Hospitality workers and 10 downtown Las Vegas hotel-casinos will have several more days to finalize agreements on a new five-year contract, Culinary Local 226 said Wednesday.
About 2,600 union members who work downtown and at some Strip resorts were preparing to strike at 5 a.m. Friday if they didn’t reach deals with real estate developers. The union extended the strike deadline for the 10 downtown properties until 5 a.m. Monday, but the Friday deadline remains the same for three independently operated on-Strip and off-Strip properties: Rio, Sahara and Virgin.
The Plaza reached a tentative agreement early Wednesday morning for its 250 unionized workers, the first downtown property to do so.
“We are pleased to have (the tentative agreement),” said Plaza CEO Jonathan Jossel. “We are happy that our team members will be recognized.”
“We’ve worked hard since last year to win historic contracts, but we’re not done yet. It’s time for workers to get a fair contract and have security for themselves and their families. Companies are making record profits and workers deserve to have record contracts,” Ted Pappageorge, secretary-treasurer of the union, said in a press release. “Workers at other independents on the Strip and downtown deserve the same wage increases, benefit protections, safety and technology language, and workload reductions as the rest of the Las Vegas Strip, and they are organized and ready to fight for it ”.
Despite the changed deadlines, Culinary plans to begin continuous picketing of all 13 unsettled properties – as of this writing – starting at 10 a.m. Friday until 10 p.m. Saturday. The demonstration is not a strike, although the union said it will still urge customers not to cross the line on Friday and Saturday.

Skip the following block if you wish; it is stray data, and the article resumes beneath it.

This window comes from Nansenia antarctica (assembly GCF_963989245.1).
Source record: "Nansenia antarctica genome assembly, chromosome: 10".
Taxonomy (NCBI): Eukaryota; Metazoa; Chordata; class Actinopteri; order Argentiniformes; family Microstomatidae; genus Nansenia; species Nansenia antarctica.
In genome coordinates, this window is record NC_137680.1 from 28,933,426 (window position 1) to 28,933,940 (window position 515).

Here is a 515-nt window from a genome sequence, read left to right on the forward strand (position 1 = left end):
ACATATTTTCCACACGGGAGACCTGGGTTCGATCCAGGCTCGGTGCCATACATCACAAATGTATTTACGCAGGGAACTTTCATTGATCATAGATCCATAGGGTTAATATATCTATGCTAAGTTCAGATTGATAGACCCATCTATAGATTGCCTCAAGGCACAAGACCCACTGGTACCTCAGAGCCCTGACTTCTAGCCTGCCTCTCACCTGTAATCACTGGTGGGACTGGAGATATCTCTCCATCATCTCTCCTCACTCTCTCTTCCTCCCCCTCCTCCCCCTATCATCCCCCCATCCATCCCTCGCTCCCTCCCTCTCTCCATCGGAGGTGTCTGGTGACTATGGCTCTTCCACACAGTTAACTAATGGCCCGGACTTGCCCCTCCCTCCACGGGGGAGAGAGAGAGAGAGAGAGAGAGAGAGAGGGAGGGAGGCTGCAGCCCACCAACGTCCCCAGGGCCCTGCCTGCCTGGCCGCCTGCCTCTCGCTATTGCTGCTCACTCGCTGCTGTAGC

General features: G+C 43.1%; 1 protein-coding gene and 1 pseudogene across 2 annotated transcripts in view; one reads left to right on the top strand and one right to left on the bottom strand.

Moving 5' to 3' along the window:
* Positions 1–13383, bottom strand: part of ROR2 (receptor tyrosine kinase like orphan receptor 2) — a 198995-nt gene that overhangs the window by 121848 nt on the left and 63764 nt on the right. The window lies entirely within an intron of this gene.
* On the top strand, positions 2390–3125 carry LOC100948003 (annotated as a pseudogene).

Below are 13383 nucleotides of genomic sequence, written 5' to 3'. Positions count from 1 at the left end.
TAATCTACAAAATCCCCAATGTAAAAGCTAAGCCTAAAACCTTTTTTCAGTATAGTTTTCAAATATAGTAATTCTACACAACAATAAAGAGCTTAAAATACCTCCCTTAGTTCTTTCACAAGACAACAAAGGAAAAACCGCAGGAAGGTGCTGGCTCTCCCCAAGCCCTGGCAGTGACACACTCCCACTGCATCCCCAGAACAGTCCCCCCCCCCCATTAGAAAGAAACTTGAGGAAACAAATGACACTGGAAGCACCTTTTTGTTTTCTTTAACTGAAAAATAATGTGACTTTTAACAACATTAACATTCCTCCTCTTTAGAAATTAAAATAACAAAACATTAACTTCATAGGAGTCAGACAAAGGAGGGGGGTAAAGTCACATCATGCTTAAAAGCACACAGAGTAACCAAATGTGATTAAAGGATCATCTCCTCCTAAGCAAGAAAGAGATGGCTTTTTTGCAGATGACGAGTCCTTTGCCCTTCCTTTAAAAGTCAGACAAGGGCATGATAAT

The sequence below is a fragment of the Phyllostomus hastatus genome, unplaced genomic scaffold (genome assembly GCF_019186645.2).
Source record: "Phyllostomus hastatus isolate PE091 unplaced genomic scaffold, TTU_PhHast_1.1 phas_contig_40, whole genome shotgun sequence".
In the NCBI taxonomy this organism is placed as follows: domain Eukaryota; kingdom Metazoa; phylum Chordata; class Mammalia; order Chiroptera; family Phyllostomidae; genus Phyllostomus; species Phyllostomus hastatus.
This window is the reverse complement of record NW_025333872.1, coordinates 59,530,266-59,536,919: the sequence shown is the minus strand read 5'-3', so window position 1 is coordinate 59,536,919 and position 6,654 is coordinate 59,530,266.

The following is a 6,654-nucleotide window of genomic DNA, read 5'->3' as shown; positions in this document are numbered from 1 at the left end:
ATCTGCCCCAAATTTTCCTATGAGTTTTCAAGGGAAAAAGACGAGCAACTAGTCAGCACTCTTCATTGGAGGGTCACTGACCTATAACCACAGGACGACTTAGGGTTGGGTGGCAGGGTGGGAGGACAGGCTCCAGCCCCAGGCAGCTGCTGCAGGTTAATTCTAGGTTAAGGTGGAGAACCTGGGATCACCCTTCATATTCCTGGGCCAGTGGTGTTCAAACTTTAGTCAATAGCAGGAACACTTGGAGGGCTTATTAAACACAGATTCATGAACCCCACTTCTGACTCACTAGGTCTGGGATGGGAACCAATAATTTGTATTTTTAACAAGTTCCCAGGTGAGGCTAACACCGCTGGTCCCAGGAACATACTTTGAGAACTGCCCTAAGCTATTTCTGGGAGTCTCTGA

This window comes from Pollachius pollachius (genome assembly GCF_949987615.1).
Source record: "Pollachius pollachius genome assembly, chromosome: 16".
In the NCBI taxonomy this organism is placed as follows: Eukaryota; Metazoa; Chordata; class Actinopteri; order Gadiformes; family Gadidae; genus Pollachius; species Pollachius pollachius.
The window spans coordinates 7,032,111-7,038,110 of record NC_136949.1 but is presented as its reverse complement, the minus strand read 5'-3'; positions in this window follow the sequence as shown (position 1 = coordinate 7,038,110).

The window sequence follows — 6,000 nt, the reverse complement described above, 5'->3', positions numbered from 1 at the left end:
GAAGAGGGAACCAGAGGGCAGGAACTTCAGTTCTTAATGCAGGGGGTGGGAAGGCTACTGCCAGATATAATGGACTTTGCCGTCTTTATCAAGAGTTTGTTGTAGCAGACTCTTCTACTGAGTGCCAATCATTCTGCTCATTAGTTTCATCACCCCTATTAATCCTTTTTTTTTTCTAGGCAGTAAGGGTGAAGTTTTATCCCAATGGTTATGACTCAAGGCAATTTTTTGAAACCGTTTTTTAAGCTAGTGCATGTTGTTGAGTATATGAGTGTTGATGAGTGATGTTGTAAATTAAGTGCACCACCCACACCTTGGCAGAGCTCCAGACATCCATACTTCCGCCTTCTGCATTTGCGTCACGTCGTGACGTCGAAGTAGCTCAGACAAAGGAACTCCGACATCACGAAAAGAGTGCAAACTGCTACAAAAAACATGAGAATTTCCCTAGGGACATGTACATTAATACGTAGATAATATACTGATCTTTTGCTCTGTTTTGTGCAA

The union set a strike deadline earlier this month to push for agreements about a week before the region hosts Super Bowl 58, when about 330,000 visitors are expected for the national event. Union officials said they are making picket plans if the strike deadline passes.
Negotiators began conversations with downtown employers in mid-January, weeks after the Strip deal concluded and after the holiday season. Union officials say they will meet with employers Wednesday and Thursday to continue discussions. Culinary officials said they want to establish a “historic” contract that offers earnings similar to those earned with the Strip’s three largest employers last fall. These include increased wages and benefits, mandatory daily cleaning, protection from job-substituting technologies, workforce safety measures and more.
A source close to negotiations at a downtown property said the sticking points were finances and daily cleaning needs. The source said their concern is that the job market for guest room attendants is already strained.
Union members ratified an agreement with MGM Resorts International, Caesars Entertainment and Wynn Resorts in November. The union threatened to go on strike several days before the Formula 1 race, putting pressure on operators to finalize the contractual agreement. Pappageorge said union negotiators meet weekly or daily with employers to work on their respective agreements, but not enough progress has been made.
Culinary is fighting for a new five-year, citywide contract for its members. It represents the housekeepers, waiters, delivery boys, porters, bartenders, and kitchen and laundry workers throughout the valley.